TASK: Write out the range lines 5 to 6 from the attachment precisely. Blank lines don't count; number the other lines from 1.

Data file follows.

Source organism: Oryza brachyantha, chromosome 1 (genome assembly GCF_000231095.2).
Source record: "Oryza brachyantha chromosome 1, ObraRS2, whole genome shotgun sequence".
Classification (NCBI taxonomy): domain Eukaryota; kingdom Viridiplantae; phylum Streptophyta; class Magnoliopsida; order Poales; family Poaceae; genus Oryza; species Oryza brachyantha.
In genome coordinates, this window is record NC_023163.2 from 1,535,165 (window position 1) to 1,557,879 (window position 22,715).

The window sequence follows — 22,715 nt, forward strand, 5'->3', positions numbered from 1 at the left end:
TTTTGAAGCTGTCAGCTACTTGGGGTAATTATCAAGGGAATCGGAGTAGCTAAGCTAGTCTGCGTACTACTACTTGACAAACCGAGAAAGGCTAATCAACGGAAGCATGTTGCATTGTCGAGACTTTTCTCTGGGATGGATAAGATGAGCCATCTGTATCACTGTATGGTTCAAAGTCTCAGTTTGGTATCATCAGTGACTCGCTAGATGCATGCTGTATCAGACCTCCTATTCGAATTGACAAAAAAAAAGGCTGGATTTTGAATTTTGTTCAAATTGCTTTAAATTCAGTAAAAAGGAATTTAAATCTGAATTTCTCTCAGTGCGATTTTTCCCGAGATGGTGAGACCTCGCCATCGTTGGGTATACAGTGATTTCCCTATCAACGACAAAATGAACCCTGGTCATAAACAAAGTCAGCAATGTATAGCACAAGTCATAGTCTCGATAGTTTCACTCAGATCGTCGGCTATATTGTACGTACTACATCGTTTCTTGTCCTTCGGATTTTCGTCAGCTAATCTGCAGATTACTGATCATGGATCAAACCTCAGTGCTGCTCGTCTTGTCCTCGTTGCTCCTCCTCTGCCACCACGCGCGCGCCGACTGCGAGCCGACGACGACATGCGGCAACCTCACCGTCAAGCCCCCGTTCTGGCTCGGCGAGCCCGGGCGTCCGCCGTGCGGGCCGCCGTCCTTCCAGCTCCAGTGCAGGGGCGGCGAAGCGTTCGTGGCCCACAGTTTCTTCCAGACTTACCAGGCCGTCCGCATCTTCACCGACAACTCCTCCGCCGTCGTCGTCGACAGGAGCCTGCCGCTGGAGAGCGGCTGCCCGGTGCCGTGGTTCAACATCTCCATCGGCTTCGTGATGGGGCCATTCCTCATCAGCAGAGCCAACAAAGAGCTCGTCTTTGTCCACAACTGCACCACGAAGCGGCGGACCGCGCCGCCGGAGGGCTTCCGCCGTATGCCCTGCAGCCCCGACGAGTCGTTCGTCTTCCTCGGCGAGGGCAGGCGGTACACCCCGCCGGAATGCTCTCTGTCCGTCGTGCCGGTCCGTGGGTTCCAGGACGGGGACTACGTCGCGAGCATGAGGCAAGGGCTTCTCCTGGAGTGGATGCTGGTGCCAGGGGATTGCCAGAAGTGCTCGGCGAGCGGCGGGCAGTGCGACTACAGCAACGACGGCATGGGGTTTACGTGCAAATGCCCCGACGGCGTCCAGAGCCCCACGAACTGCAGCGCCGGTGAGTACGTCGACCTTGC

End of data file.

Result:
The window sequence follows — 22,715 nt, forward strand, 5'->3', positions numbered from 1 at the left end:
TTTTGAAGCTGTCAGCTACTTGGGGTAATTATCAAGGGAATCGGAGTAGCTAAGCTAGTCTGCGTACTACTACTTGACAAACCGAGAAAGGCTAATCAACGGAAGCATGTTGCATTGTCGAGACTTTTCTCTGGGATGGATAAGATGAGCCATCTGTATCACTGTATGGTTCAAAGTCTCAGTTTGGTATCATCAGTGACTCGCTAGATGCATGCTGTATCAGACCTCCTATTCGAATTGACAAAAAAAAAGGCTGGATTTTGAATTTTGTTCAAATTGCTTTAAATTCAGTAAAAAGGAATTTAAATCTGAATTTCTCTCAGTGCGATTTTTCCCGAGATGGTGAGACCTCGCCATCGTTGGGTATACAGTGATTTCCCTATCAACGACAAAATGAACCCTGGTCATAAACAAAGTCAGCAATGTATAGCACAAGTCATAGTCTCGATAGTTTCACTCAGATCGTCGGCTATATTGTACGTACTACATCGTTTCTTGTCCTTCGGATTTTCGTCAGCTAATCTGCAGATTACTGATCATGGATCAAACCTCAGTGCTGCTCGTCTTGTCCTCGTTGCTCCTCCTCTGCCACCACGCGCGCGCCGACTGCGAGCCGACGACGACATGCGGCAACCTCACCGTCAAGCCCCCGTTCTGGCTCGGCGAGCCCGGGCGTCCGCCGTGCGGGCCGCCGTCCTTCCAGCTCCAGTGCAGGGGCGGCGAAGCGTTCGTGGCCCACAGTTTCTTCCAGACTTACCAGGCCGTCCGCATCTTCACCGACAACTCCTCCGCCGTCGTCGTCGACAGGAGCCTGCCGCTGGAGAGCGGCTGCCCGGTGCCGTGGTTCAACATCTCCATCGGCTTCGTGATGGGGCCATTCCTCATCAGCAGAGCCAACAAAGAGCTCGTCTTTGTCCACAACTGCACCACGAAGCGGCGGACCGCGCCGCCGGAGGGCTTCCGCCGTATGCCCTGCAGCCCCGACGAGTCGTTCGTCTTCCTCGGCGAGGGCAGGCGGTACACCCCGCCGGAATGCTCTCTGTCCGTCGTGCCGGTCCGTGGGTTCCAGGACGGGGACTACGTCGCGAGCATGAGGCAAGGGCTTCTCCTGGAGTGGATGCTGGTGCCAGGGGATTGCCAGAAGTGCTCGGCGAGCGGCGGGCAGTGCGACTACAGCAACGACGGCATGGGGTTTACGTGCAAATGCCCCGACGGCGTCCAGAGCCCCACGAACTGCAGCGCCGGTGAGTACGTCGACCTTGC